Here we sit, scratching our heads, texting each other, having been asked to write an article on Philosophy of Science this time. Time ticks away, the deadline approaches and we have no clue how to go about this momentous task (it is momentous, trust me). Eureka! We suddenly realise we don’t even know what falls under the ambit of philosophy of science. And lo and behold we have accidently stumbled upon the famous ‘demarcation problem’ which is one of the central problems that philosophers of this field are looking to answer. This central problem of philosophy of science is defined as “the philosophical problem of determining what types of hypotheses should be considered scientific and what types should be considered pseudoscientific or non-scientific.”
And ironically the only answer that experts agree on is that there is no single, simple way to solve this problem. There are however certain criterion which have been introduced by philosophers time and again to distinguish science from the non-science. Larry Laudan in ‘The Demise of the Demarcation Problem’ says “Aristotle described at length what was involved in having scientific knowledge of something. To be scientific, he said, one must deal with causes, one must use logical demonstration, and one must identify the universals which ‘inhere’ in the particulars of sense. But above all, to have science one must have apodictic certainty. It is the last feature which, for Aristotle, most clearly distinguished the scientific way of knowing.”
Logical positivism held that only those statements which concern matters of fact can be called scientific. Introducing the notion of verificationism, the logical positivists believed that only statements about the world that are empirically verifiable or logically necessary are cognitively meaningful. As opposed to this, Karl Popper introduced the demarcation criterion of falsifiability. According to this criterion “statements or systems of statements, in order to be ranked as scientific, must be capable of conflicting with possible or conceivable observations”. Apart from these views, there have been many other criteria which have been introduced by philosophers and scientists. William Cecil Dampier Whetham, for example, defined science as “ordered knowledge of natural phenomena and of the relations between them.”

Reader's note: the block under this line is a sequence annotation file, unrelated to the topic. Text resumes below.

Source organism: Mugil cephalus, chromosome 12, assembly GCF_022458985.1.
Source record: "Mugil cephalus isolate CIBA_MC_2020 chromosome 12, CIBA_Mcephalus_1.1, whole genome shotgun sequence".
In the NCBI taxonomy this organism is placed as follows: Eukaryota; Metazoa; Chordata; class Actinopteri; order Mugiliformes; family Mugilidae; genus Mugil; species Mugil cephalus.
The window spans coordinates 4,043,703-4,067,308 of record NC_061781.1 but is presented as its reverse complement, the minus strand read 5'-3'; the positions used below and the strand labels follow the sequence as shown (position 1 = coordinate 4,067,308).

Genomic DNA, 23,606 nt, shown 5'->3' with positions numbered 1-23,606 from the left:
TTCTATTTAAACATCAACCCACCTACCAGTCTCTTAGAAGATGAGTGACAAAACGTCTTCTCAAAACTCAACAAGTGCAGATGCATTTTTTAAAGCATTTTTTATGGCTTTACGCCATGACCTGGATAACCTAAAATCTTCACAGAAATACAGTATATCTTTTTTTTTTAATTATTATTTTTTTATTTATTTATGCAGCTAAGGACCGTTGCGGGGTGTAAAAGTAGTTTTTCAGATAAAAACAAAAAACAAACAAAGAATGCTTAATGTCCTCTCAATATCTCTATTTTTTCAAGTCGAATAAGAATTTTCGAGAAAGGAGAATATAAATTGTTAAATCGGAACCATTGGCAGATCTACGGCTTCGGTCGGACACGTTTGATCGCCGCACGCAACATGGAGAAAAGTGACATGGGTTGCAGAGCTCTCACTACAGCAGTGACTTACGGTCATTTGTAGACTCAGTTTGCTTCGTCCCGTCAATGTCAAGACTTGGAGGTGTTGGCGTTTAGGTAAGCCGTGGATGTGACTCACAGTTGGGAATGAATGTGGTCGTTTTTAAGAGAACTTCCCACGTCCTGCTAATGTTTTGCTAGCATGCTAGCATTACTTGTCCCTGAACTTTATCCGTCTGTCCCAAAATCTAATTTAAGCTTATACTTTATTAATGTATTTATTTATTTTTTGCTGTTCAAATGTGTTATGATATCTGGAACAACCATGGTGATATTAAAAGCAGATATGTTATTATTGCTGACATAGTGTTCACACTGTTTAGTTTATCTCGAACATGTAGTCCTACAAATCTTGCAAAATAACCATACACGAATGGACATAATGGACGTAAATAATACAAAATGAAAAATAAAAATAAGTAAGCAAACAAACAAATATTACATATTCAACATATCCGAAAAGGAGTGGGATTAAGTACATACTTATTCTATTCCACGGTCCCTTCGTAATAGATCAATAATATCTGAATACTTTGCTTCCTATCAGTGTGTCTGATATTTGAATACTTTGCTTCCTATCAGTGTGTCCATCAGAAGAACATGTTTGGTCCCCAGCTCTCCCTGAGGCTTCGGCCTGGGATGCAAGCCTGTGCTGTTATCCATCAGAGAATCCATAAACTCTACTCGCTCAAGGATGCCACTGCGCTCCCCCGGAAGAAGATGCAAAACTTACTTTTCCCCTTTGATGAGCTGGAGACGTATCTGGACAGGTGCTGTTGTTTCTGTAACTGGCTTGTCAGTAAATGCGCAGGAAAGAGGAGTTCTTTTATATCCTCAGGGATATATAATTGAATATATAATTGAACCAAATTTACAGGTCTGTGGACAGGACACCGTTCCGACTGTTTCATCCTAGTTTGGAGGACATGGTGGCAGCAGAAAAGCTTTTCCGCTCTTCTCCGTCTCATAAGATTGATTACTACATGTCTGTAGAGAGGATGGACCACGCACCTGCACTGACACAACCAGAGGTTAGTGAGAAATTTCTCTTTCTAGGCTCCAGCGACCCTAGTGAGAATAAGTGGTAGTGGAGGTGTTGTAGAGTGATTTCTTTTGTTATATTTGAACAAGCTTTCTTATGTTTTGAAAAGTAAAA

And after reading all these views, we were none-the-wiser about what constitutes science. We just realised that science has as many unanswered questions as does philosophy and that the two are so closely interconnected that it is impossible to distinguish the two. As Will Durrant writes “every science begins in philosophy and ends in art”.
-Shruti Slaria and Namrata Kumar